Data's Limits and the Judgment Gap
It would be convenient, for the purpose of generalizing consistently, if we could put solid numbers on the share of successful organizations that are, or consider themselves to be, "data-driven." Sadly, there's a paucity of actual data here, but approximate indicators—the fact that few will admit to not being "data-driven," the prevalence of quantitative arguments for business decisions, and the roughly 200 Zettabytes of data the world will store by 2025 all indicate that it matters.
But high-functioning organizations can't make their most important decisions with data, because the more pivotal the choice is, the less data you'll have. Netflix knows just about everything about how marketing, recommendations, and thumbnails affect someone's odds of starting to watch something, and about how stars, story, and production values determine their odds of finishing. But to get to that point, they had to more or less invent the modern video streaming ecosystem.
A common way to model companies is to split them off between cash cows and growth businesses. The cash cows are easy to model, but that ease of modeling means that there's a limit to how much upside they can offer. The rest of the business gets treated as a portfolio of lottery tickets, with higher uncertainty for both their cost and their payoff. But you can also think of the company as having an information portfolio that lines up nicely with this: the core business is easy to model because the inputs are well-known, and even the uncertain parts ("How many DVDs of Avatar do we really need to order?") have a fairly predictable range. But the growth process can partly be modeled as a search for newer and better KPIs.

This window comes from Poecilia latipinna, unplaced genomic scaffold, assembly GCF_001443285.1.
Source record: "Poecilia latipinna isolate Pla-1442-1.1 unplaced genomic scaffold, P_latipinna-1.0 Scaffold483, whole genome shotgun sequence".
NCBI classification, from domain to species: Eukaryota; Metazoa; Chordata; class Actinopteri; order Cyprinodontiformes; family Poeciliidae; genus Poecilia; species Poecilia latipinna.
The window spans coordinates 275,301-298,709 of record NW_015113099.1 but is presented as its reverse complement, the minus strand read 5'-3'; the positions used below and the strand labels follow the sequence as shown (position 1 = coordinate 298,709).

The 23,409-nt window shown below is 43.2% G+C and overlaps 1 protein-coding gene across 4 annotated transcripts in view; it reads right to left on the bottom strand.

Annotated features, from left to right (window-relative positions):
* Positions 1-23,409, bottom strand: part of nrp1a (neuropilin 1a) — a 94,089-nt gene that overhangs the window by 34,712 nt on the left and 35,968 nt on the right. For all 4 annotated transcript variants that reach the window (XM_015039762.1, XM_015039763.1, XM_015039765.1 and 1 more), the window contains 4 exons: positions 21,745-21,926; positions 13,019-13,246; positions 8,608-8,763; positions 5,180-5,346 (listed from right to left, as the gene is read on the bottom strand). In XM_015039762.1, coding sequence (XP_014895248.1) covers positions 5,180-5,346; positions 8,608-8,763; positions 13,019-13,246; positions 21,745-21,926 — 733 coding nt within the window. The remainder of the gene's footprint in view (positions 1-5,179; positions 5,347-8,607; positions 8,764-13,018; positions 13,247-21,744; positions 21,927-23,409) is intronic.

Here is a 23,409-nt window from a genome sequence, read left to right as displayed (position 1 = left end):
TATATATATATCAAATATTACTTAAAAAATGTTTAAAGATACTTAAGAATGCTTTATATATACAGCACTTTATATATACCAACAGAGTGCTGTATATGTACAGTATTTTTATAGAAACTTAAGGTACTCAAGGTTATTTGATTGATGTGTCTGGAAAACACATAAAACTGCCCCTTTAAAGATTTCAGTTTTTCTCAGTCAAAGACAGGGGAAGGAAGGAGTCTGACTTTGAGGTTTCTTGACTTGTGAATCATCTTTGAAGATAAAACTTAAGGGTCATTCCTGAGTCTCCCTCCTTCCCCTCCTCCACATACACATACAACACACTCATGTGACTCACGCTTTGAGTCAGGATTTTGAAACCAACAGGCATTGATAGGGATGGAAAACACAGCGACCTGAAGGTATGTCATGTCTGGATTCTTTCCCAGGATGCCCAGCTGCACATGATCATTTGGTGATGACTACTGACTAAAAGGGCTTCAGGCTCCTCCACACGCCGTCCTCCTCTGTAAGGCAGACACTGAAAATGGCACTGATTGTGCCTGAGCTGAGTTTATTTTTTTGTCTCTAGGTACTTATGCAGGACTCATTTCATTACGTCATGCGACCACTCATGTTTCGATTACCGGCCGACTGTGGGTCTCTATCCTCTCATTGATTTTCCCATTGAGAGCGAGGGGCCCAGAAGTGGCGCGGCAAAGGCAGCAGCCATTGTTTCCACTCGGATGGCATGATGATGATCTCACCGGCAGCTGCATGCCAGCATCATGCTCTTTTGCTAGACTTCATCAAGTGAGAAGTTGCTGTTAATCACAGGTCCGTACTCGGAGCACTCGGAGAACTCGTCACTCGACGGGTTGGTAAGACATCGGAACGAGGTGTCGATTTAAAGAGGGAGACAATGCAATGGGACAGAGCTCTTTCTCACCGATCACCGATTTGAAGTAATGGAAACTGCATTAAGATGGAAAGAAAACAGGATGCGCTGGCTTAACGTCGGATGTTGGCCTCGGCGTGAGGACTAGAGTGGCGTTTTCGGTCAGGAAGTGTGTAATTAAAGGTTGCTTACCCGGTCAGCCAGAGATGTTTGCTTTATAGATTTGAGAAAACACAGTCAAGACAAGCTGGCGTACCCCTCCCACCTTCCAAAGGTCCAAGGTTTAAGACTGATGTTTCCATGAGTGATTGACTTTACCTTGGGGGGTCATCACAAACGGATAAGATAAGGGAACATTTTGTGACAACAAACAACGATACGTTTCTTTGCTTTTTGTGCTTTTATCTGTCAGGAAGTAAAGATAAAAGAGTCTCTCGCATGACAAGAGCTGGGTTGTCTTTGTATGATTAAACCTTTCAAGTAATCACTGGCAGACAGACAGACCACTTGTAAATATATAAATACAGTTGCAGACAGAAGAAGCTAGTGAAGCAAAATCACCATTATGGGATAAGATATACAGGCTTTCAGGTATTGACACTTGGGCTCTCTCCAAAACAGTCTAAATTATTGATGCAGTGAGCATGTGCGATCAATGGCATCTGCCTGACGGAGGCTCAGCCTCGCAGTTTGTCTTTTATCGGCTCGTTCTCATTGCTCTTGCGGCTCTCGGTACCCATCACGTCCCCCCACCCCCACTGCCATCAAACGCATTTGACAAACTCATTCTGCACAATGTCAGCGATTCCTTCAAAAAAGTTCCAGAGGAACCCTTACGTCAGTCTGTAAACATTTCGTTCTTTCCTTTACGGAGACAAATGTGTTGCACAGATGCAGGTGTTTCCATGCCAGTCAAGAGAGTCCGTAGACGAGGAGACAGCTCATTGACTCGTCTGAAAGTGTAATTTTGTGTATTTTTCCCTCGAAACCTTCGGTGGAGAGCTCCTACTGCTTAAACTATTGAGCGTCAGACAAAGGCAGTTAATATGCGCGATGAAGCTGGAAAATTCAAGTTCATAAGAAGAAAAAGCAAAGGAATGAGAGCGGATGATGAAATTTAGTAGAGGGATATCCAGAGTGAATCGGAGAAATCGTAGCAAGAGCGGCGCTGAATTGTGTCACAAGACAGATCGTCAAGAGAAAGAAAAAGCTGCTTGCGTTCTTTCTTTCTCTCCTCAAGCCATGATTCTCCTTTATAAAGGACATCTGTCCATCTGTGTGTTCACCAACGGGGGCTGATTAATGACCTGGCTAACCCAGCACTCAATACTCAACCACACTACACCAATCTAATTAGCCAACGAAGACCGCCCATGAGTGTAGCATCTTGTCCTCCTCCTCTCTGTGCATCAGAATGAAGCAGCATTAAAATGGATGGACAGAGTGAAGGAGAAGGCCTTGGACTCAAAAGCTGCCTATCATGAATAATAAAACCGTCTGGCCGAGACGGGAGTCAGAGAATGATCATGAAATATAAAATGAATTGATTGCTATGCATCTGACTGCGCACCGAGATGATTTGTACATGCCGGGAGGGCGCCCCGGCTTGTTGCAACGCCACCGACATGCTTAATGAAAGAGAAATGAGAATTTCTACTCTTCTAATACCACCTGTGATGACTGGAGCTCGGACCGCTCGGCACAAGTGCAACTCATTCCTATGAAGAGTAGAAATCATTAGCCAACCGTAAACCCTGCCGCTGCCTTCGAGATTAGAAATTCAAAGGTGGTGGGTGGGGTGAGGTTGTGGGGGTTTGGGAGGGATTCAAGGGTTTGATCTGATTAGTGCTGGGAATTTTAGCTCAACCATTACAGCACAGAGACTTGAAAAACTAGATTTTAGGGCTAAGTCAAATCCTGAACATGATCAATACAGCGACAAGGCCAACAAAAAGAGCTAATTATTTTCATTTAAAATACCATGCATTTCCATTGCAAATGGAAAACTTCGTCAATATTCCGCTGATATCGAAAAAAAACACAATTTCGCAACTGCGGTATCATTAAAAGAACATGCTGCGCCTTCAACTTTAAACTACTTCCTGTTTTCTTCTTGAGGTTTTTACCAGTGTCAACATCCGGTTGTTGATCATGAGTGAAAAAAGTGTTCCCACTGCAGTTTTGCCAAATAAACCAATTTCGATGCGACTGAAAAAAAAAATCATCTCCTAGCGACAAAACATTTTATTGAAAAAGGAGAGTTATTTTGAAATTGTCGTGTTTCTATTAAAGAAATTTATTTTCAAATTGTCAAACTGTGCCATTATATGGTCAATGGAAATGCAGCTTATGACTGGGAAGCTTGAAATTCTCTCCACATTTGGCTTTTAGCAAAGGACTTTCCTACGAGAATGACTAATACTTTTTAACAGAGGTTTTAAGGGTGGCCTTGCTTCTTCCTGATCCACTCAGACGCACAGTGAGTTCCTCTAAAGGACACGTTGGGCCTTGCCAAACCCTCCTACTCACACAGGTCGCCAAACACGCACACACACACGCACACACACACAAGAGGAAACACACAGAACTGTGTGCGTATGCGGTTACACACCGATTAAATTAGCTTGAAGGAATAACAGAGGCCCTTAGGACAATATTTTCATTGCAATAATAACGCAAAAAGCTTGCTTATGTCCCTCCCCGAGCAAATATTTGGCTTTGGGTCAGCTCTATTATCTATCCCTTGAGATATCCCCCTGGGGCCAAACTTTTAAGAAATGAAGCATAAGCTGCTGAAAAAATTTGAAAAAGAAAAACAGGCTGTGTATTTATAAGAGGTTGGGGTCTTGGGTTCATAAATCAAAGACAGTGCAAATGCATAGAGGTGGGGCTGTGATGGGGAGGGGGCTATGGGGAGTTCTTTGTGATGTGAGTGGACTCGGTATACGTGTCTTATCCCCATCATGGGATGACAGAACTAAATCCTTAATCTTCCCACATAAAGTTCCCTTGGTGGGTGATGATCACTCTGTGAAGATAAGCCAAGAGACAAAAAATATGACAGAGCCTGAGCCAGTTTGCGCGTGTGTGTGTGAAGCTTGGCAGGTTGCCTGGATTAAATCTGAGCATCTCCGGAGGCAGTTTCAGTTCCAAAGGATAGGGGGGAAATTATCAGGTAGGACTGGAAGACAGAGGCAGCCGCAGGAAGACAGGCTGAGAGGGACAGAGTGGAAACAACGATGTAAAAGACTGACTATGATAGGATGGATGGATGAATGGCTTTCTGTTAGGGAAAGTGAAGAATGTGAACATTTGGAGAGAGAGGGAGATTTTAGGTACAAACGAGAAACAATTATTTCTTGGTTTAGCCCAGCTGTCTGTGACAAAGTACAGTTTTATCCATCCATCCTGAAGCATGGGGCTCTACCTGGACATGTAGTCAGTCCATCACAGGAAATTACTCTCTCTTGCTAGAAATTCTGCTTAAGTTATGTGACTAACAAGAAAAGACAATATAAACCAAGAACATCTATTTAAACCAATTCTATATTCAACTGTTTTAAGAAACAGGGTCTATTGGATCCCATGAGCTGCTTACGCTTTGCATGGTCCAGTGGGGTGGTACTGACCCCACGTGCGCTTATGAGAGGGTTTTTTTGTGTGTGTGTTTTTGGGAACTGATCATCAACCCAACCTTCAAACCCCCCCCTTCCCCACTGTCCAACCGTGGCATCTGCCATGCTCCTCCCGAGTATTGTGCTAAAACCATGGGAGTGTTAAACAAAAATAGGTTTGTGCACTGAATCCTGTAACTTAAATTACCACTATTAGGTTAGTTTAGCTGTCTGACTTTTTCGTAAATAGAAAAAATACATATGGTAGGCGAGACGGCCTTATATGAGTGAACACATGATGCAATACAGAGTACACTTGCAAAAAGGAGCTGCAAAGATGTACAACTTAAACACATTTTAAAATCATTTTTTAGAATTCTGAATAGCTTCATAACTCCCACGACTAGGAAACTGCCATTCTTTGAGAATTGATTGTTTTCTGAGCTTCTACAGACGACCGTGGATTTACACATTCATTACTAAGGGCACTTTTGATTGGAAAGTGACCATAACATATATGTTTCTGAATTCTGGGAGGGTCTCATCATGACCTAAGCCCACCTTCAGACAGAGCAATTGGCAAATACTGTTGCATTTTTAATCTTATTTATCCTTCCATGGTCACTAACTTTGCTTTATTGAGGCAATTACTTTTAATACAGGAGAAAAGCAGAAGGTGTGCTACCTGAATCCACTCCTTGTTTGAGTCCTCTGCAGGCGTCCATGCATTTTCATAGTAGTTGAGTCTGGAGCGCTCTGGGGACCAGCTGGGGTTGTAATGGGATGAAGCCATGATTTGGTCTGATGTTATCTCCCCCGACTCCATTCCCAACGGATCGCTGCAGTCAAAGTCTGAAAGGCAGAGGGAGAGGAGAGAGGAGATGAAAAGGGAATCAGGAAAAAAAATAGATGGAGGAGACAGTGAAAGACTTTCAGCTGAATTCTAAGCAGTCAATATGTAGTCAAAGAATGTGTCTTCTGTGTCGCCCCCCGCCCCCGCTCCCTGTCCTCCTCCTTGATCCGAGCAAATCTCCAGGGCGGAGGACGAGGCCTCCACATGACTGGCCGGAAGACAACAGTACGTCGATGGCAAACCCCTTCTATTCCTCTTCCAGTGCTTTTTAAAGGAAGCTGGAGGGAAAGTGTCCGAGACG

Think of the traditional media giants' transition to streaming. Disney knows all there is to know about repackaging IP in order to monetize it through movie tickets, cable carriage fees, ads, theme parks, cruise ships, toys, live appearances by Mickey and Minnie Mouse that happen to wipe out the catering budget at a wedding, etc. Disney knows a lot about these customers' price sensitivity and brand affinity at a high level, but there's a lot they don't know but would like to about the granular details. A particular character might be wildly popular with the biggest fans, as demonstrated by action figure sales and the like, but not as interesting to the average customer, and thus not worth their own movie spinoff. A franchise might subtly be getting played out, but still be interesting to fans who reliably attend the Nth Marvel iteration because of the sunk cost of all the time they've already invested in it. Streaming offers more granular data: what do people watch, and what do they rewatch? When do they pause, and when do they give up? Do they navigate by category, or always look for one specific thing?